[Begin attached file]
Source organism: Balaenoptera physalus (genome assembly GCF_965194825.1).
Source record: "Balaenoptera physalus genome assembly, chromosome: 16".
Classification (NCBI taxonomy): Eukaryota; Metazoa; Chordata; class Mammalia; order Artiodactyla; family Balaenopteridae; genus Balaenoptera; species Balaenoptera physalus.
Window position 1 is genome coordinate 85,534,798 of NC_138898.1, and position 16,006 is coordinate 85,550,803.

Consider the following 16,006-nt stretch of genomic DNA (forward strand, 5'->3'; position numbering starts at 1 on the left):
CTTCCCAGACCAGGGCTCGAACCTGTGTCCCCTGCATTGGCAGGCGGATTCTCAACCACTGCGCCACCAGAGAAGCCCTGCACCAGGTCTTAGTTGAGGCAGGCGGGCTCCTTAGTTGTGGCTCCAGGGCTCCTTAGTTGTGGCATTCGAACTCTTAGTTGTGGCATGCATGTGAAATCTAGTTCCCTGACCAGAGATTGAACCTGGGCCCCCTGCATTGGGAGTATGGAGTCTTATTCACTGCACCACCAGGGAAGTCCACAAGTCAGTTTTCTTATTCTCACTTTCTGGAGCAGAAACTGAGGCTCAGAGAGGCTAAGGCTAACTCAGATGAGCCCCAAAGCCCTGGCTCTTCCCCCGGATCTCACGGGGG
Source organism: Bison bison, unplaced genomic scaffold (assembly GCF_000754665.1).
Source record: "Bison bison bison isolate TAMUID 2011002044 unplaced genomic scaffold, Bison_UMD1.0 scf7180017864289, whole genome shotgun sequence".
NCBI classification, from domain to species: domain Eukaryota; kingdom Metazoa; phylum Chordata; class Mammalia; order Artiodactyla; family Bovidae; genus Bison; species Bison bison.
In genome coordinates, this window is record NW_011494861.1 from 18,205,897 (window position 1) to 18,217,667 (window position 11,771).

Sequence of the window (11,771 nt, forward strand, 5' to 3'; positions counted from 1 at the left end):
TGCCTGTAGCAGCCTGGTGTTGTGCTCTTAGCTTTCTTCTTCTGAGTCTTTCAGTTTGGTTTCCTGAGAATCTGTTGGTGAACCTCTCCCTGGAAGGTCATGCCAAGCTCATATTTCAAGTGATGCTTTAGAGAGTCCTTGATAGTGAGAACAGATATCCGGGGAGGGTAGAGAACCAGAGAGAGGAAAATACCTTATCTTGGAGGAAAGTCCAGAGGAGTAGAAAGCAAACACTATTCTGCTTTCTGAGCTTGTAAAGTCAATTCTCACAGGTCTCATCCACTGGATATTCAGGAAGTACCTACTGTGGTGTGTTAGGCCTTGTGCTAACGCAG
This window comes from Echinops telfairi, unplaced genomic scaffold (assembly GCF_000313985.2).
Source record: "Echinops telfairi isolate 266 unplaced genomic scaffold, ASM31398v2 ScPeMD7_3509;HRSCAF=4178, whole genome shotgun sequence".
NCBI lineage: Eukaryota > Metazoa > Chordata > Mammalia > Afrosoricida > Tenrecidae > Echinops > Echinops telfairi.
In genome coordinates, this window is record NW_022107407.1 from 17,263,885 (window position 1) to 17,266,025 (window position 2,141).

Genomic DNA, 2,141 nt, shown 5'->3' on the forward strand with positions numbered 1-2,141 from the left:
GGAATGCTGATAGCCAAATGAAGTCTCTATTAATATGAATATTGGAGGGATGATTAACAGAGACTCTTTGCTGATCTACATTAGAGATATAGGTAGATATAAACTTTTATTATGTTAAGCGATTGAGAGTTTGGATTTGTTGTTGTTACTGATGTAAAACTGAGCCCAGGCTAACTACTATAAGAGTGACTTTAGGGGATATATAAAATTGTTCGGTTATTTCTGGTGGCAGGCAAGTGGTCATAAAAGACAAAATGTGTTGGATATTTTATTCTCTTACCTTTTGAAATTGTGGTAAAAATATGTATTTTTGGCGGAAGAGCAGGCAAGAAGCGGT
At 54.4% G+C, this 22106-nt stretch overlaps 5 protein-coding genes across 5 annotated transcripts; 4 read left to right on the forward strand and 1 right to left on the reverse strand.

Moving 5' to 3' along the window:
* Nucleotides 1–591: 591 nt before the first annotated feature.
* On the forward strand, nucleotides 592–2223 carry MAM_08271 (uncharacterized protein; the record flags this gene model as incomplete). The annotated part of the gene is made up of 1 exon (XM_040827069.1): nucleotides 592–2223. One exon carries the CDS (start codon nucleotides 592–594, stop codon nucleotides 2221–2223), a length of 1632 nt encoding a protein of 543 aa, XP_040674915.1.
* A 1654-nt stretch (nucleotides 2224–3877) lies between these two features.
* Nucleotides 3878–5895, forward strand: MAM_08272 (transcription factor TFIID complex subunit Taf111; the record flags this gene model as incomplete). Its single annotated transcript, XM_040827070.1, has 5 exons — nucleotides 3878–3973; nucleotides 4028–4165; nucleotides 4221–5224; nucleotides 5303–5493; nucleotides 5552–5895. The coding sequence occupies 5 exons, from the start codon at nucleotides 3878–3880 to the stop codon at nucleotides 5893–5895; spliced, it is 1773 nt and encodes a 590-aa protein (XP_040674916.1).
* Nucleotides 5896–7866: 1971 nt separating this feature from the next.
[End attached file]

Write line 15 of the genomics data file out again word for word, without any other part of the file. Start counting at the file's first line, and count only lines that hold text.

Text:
NCBI lineage: Eukaryota > Metazoa > Chordata > Mammalia > Afrosoricida > Tenrecidae > Echinops > Echinops telfairi.